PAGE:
4) Don’t let your children sing songs in their tent all morning long. You might think it’s adorable and a way to distract them while you’re doing other things, but your neighbors resent you. Tents may provide some privacy, but they definitely are NOT soundproof.
5) Don’t leave your cars keys somewhere in your tent where you can roll over on them and accidentally set off your car alarm. Period.
6) Don’t answer your cell phone and proceed to stand next to another campsite because you don’t want to disturb the people at your own site. No one wants to hear your vapid conversation when you should be enjoying the natural beauty of our national parks.
7) Don’t leave food out. This is a big one that people never seen to grasp. It’s a serious danger in grizzly country (as in, people and bears both die). But it’s also dangerous to less aggressive wildlife in other parks, as well as being a general nuisance. You won’t think those magpies ravaging through your goods are quite as funny when a park ranger slaps you with a hefty ticket (and not paying it will result in a federal warrant issued for your arrest, so keep that time mind).
The temperature in the cave is about 40 degrees warmer than the air above, and as the Ranger explains that we should bring jackets down with us, he looks out the frosted window into the blowing snow. “Ah, nevermind,” he says, shrugging.
And so we go, through a door that looks more like a WWII bunker than the entrance to a cave, and we begin to descend…
slip sliding down slick rock, wet with drops of water and the smoothness of overuse
a quarter of a mile down, slipping through subterranean slot canyons and in between the tight squeezes of the center of the Earth
hundreds of thousands of years of architecture spreads out before us and crumbles below into the abyss, colored by limestone-clouded waters and the idle hands of exploration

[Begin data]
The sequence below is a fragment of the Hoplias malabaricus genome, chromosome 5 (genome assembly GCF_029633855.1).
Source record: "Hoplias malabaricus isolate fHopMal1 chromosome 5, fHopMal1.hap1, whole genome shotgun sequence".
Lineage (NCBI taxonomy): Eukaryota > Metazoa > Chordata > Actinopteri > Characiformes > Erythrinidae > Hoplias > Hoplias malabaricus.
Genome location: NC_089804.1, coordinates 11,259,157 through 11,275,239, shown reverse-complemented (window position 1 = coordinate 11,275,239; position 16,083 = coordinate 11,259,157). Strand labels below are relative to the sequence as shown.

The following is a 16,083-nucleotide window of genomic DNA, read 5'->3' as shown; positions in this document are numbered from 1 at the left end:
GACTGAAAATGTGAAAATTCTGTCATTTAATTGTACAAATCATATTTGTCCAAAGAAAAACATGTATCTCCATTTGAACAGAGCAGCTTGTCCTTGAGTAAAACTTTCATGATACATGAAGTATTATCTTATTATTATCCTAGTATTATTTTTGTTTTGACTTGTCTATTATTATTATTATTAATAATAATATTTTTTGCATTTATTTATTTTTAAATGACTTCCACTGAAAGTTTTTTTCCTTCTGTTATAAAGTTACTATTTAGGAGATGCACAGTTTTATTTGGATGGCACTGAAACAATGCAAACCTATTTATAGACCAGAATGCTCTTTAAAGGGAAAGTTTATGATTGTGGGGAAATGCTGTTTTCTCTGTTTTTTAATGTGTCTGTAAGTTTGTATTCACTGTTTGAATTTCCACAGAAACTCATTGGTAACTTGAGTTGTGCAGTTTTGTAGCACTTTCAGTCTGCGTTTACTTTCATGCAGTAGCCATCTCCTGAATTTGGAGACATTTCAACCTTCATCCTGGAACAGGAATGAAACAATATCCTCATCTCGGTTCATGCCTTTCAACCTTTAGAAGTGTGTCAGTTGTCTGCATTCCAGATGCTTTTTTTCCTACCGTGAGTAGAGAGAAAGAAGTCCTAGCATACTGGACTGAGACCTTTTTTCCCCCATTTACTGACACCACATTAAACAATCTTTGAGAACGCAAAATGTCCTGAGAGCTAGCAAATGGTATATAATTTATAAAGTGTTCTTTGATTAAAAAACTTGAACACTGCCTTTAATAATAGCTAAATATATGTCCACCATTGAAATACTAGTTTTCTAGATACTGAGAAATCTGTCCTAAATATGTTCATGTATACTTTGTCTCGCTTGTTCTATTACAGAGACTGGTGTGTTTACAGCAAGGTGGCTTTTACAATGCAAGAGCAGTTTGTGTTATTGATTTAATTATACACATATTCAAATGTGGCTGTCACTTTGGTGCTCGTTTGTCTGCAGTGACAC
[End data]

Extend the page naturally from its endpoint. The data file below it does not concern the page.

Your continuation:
and the drip drip drip of rivers of rock echo through the narrow alleys and the sinewy tendons of stone climb the walls of this urban underground of stalactite skyscrapers.
Great Basin National Park, located in eastern Nevada near Route 50, is open all year round, with limited facilities in winter. Some tours of the Lehman Caves, actually one large limestone cavern first recorded by Absalom Lehman in 1885 and used as a playground ever since, are offered all year. Inquire at the visitor center for more information.
I am in love the with the cool summer breezes and the clear glacial waters and the green green green of trees that go on forever.
I love the moss and the mush and spongy earth and the little ponds that collect after the rains.
I love the fog that drifts through in the early mornings and creeps back to bed with you as the sun goes down.
I love that there are giant, hand-sized slugs.
I love the endless wet and the rivers that meanders through every step of the landscape.
I love that the trees are massive and the summers brief and the snows still thick in the heat of July.
I love the mountains that fill my memories with everything I have always imagined mountains should be.
I love everything about Mt. Rainier and the Northern Cascades.